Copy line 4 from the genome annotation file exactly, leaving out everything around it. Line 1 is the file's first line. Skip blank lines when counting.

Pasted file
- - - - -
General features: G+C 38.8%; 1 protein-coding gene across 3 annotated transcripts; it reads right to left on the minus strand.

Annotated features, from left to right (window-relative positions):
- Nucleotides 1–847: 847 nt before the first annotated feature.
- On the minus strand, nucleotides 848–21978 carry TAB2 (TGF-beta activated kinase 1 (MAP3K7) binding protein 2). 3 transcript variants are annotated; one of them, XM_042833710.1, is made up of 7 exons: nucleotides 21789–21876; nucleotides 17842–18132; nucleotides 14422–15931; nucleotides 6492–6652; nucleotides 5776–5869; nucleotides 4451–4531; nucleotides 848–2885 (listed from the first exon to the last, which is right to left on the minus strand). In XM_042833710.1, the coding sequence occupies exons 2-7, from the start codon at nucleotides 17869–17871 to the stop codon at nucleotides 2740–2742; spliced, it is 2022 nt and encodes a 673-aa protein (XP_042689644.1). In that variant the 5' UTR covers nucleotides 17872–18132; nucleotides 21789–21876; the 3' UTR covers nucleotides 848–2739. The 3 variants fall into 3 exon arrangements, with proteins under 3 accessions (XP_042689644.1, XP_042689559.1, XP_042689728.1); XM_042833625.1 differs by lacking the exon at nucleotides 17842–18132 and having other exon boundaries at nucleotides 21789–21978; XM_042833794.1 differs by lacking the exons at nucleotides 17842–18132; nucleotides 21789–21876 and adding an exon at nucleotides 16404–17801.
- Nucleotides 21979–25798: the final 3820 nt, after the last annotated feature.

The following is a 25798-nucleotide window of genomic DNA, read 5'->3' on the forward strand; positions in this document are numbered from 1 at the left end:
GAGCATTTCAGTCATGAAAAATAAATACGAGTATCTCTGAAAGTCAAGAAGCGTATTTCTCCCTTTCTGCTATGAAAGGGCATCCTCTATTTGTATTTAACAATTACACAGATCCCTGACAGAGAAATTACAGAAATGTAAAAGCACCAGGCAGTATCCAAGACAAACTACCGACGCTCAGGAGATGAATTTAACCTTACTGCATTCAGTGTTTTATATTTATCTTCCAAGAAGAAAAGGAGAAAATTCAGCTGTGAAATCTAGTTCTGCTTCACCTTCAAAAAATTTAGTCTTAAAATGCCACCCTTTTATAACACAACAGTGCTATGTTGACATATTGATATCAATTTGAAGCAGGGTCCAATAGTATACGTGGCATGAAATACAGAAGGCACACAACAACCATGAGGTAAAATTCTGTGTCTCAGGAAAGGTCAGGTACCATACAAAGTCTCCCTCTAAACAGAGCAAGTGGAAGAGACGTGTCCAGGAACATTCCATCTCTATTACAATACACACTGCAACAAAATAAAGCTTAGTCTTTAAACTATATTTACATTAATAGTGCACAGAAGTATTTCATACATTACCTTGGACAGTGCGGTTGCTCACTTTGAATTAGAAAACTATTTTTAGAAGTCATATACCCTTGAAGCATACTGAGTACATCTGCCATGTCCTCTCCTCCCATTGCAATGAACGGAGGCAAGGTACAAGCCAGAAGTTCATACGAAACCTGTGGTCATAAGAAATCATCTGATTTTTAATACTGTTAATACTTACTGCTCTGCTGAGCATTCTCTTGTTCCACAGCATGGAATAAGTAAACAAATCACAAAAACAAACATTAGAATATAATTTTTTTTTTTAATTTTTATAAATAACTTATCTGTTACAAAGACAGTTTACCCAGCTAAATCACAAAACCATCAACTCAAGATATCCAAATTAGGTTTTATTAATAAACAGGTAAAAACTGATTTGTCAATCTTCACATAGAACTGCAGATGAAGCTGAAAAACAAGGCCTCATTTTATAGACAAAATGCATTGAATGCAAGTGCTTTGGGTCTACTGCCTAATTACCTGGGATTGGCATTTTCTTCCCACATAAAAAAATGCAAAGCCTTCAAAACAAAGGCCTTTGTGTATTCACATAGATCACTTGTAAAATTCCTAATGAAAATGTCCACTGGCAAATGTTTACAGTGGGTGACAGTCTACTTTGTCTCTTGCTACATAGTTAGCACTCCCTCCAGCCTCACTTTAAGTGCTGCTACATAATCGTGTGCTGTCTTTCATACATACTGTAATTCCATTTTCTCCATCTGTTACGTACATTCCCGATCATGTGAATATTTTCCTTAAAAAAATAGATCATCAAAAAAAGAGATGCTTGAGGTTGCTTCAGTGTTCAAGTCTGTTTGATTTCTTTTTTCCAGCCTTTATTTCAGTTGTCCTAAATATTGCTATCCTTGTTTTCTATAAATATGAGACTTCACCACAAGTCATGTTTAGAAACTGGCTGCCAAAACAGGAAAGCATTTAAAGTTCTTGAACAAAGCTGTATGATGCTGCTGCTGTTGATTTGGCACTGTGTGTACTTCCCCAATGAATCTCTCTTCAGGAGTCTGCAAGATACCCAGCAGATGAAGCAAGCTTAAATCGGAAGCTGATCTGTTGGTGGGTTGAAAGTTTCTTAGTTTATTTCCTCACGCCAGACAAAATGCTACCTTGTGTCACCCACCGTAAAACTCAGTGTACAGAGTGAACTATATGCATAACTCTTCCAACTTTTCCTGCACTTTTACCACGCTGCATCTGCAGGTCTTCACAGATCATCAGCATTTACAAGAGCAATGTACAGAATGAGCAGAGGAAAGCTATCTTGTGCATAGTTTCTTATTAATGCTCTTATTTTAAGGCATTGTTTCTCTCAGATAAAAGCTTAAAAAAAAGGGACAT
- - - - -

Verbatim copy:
- On the minus strand, nucleotides 848–21978 carry TAB2 (TGF-beta activated kinase 1 (MAP3K7) binding protein 2). 3 transcript variants are annotated; one of them, XM_042833710.1, is made up of 7 exons: nucleotides 21789–21876; nucleotides 17842–18132; nucleotides 14422–15931; nucleotides 6492–6652; nucleotides 5776–5869; nucleotides 4451–4531; nucleotides 848–2885 (listed from the first exon to the last, which is right to left on the minus strand). In XM_042833710.1, the coding sequence occupies exons 2-7, from the start codon at nucleotides 17869–17871 to the stop codon at nucleotides 2740–2742; spliced, it is 2022 nt and encodes a 673-aa protein (XP_042689644.1). In that variant the 5' UTR covers nucleotides 17872–18132; nucleotides 21789–21876; the 3' UTR covers nucleotides 848–2739. The 3 variants fall into 3 exon arrangements, with proteins under 3 accessions (XP_042689644.1, XP_042689559.1, XP_042689728.1); XM_042833625.1 differs by lacking the exon at nucleotides 17842–18132 and having other exon boundaries at nucleotides 21789–21978; XM_042833794.1 differs by lacking the exons at nucleotides 17842–18132; nucleotides 21789–21876 and adding an exon at nucleotides 16404–17801.